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The Monroeist RIGI and the APEA (or the new FTAA)

The Monroeist RIGI and the APEA (or the new FTAA)
The Monroeist RIGI and the APEA (or the new FTAA)

A little more than four decades after its independence, in 1776, the United States designed a conceptual guide for its foreign policy: the “Monroe Doctrine.” American President James Monroe established that, if European capitals and governments disputed markets in America, the new nation should intervene by different means to prevent it. Another president of that country, John Adams, summarized it in the following way: “America for (North) Americans.”

Simón Bolívar understood it in real time: “The United States seems destined by Providence to plague America with misery, in the name of freedom.”

APEA (the FTAA in the new scenario)

Although from that moment to the present day a series of formal and informal actions have taken place in this regard, the United States proposed a Customs Union project for the entire American continent for the first time in 1885. It could not be materialized, in part due to the position of Argentina, which was then closely linked to England.

In 2022, President Joe Biden proposed the Alliance for Economic Prosperity in the Americas (APEA), recalling the Alliance for Progress (ALPRO) and the Free Trade Area of ​​the Americas (FTAA). Biden was clear: “We are going to strengthen our supply chains so that they are more resilient to unexpected shocks.”

The United States has always proposed the same type of “alliance” to impose the “Monroe Doctrine” in one way or another. The main thing about these “alliances” always lies in conditioning the Latin American countries, having them under the same geoeconomic and political space and advancing their economies as much as possible.

A RIGI for Monroe

The RIGI (Large Investment Incentive Regime) is not just another point of the anti-popular Base Law: it is the denationalizing essence of the economic model proposed by Milei. It is aligned with the Paley Plan in relation to the natural resource needs of the United States and its geographic locations, detailed by economist Juan Fal in his doctoral thesis.

In “The open veins of Latin America”, Eduardo Galeano stated: “The international division of labor consists of some countries specializing in winning and others in losing.” […] Our wealth has always generated our poverty to feed the prosperity of others […] “The North American economy needs the minerals of Latin America like the lungs need air.”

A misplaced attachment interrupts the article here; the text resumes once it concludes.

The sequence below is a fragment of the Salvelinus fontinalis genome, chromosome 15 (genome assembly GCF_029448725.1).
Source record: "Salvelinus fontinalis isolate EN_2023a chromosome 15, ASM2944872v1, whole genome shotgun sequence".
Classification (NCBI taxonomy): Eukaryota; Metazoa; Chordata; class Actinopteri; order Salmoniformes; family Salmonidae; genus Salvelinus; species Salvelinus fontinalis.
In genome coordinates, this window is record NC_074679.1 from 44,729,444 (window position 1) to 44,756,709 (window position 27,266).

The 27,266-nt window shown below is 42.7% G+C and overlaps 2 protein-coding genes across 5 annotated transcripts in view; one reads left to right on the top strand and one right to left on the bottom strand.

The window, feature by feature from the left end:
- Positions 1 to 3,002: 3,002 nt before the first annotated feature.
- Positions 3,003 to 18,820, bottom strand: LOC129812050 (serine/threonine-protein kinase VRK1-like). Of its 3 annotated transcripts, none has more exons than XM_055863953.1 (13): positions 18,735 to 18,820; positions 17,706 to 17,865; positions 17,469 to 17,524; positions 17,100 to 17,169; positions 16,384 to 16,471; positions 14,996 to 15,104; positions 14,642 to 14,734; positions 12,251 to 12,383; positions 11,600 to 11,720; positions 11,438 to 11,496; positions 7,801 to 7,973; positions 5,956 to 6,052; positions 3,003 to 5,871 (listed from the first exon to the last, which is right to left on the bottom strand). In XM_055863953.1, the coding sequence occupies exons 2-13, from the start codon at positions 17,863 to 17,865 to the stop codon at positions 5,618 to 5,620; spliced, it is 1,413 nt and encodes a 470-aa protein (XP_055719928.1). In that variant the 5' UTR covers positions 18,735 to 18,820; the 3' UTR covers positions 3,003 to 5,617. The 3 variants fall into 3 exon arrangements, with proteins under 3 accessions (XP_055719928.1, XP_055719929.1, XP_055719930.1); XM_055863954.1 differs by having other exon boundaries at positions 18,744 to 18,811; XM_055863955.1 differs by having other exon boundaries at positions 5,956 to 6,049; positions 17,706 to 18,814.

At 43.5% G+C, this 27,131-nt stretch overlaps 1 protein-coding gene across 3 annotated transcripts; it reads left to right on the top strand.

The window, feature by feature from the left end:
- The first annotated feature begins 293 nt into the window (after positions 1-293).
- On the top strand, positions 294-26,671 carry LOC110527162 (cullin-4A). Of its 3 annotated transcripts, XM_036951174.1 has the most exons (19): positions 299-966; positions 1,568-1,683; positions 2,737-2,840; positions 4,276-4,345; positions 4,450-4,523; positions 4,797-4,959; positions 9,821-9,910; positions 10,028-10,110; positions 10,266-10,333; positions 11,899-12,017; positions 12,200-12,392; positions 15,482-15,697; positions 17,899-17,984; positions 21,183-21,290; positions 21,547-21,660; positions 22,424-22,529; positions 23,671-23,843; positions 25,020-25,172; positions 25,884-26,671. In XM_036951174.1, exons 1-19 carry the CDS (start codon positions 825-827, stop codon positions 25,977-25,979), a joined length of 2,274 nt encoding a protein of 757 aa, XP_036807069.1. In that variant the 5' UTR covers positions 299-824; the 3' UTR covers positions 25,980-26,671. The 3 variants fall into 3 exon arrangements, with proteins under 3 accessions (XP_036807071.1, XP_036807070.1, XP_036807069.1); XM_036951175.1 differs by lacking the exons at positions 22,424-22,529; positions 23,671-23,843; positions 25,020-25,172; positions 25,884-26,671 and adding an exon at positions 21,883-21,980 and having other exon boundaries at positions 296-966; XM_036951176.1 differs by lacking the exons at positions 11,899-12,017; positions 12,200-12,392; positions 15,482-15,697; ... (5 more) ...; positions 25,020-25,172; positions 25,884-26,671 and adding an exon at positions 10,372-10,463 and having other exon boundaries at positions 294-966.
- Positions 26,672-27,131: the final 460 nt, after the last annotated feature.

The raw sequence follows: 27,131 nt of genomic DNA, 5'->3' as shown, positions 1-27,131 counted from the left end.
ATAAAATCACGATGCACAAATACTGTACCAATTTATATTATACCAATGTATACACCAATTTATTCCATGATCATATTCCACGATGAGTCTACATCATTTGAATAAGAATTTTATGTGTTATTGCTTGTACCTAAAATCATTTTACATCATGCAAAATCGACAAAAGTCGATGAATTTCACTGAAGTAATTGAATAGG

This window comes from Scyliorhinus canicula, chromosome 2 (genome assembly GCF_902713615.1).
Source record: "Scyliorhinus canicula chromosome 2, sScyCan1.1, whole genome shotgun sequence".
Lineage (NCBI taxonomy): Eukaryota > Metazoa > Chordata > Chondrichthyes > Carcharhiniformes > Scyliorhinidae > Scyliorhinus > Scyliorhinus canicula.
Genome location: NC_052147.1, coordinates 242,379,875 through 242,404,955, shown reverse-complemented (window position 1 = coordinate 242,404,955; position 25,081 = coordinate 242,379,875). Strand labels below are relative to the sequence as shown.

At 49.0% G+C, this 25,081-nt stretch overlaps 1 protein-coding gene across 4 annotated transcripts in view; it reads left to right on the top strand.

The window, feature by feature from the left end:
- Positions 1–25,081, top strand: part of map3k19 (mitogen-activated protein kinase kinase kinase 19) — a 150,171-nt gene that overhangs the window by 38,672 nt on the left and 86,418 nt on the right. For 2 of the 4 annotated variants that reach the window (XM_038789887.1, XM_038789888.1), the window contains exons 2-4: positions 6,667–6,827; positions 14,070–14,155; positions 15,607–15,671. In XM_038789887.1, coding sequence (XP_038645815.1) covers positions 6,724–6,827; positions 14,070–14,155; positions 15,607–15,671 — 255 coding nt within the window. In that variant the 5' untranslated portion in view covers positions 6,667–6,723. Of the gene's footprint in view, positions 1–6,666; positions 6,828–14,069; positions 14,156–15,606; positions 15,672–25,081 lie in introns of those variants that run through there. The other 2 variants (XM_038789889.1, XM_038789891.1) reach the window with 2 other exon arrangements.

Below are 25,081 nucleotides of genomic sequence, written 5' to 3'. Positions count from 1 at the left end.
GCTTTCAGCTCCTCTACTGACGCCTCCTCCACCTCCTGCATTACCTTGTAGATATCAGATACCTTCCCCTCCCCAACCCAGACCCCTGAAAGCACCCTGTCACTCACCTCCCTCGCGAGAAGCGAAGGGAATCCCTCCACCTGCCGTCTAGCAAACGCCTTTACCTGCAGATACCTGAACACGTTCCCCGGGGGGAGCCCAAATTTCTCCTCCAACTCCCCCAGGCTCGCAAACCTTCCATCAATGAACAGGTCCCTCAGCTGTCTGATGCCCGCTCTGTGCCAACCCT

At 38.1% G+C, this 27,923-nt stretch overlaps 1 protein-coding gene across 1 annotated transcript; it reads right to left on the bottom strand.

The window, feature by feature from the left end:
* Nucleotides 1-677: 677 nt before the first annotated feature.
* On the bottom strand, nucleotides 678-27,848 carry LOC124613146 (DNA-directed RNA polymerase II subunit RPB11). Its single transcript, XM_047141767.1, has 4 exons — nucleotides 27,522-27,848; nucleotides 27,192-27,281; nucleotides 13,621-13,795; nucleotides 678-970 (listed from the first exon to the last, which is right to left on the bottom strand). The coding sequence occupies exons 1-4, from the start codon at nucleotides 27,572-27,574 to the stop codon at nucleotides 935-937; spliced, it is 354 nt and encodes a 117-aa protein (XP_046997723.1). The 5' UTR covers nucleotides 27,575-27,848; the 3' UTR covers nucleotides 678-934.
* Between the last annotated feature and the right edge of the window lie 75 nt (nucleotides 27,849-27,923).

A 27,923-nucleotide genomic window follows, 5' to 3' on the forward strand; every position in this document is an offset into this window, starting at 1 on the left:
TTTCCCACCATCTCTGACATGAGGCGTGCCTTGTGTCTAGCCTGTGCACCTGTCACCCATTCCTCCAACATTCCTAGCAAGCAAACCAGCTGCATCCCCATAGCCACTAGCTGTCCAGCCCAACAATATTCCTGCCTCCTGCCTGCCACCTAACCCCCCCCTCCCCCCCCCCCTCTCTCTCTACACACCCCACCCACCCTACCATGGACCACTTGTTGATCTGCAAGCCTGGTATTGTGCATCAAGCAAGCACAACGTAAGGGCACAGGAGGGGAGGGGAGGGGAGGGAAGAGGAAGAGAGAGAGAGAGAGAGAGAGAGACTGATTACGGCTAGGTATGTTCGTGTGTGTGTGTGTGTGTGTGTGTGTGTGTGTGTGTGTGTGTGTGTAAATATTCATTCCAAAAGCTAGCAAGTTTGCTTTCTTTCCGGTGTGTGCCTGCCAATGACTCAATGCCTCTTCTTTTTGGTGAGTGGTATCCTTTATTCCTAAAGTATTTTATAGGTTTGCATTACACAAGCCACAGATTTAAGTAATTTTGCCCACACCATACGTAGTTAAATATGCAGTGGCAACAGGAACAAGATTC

Marcelo Berbel, in “El Embudo”, wrote: “Let’s not talk about heavy water/royalties, minerals/nothing comes, everything comes out/squeezing the milk/The issue is studied/to leave us in mourning/using any conduit/they take it to the earth/if our sweat was useful/there would already be some sweat.”

The RIGI is looting, deindustrialization and loss of sovereignty. It is also annexation, because Argentina will serve American needs through the importation of capital and goods.

In case a Néstor Kirchner becomes president or at least there are disputes with local transnational holdings in the Argentine justice system, the jurisdiction of the RIGI will be in the ICSID, a transnational court hegemonized by the United States.

For these reasons, it is incorrect to focus attention on the small changes that can be made to RIGI. The focus must be on the essence that remains standing.

Milei: more Monroeist than Monroe

Unlike the original “Monroe Doctrine”, the United States’ dispute today is not only with European capitals, but also with Chinese, the BRCIS, etc.

In circumstances of loss of US hegemony and global fragmentation that offers development opportunities for Argentina, Milei aligns itself with the United States in its Regional Value Chains approach. And not only that: in her regular visits to that nation she meets directly with representatives of the largest capitals in the world to offer our natural resources. She tries to show them that she is more of a Monroeite than Monroe.

Like Jonah, as Argentine people we made mistakes of different kinds, a storm was approaching and we entered the body of a big fish that could devour us. We must not make the mistake of waiting for the whale to expel us from its interior: from this moment we must work to get out of the bowels of the monster.

UBA-UNDAV Economist. –

@Pablo_Ferrari77

Source: Ambito

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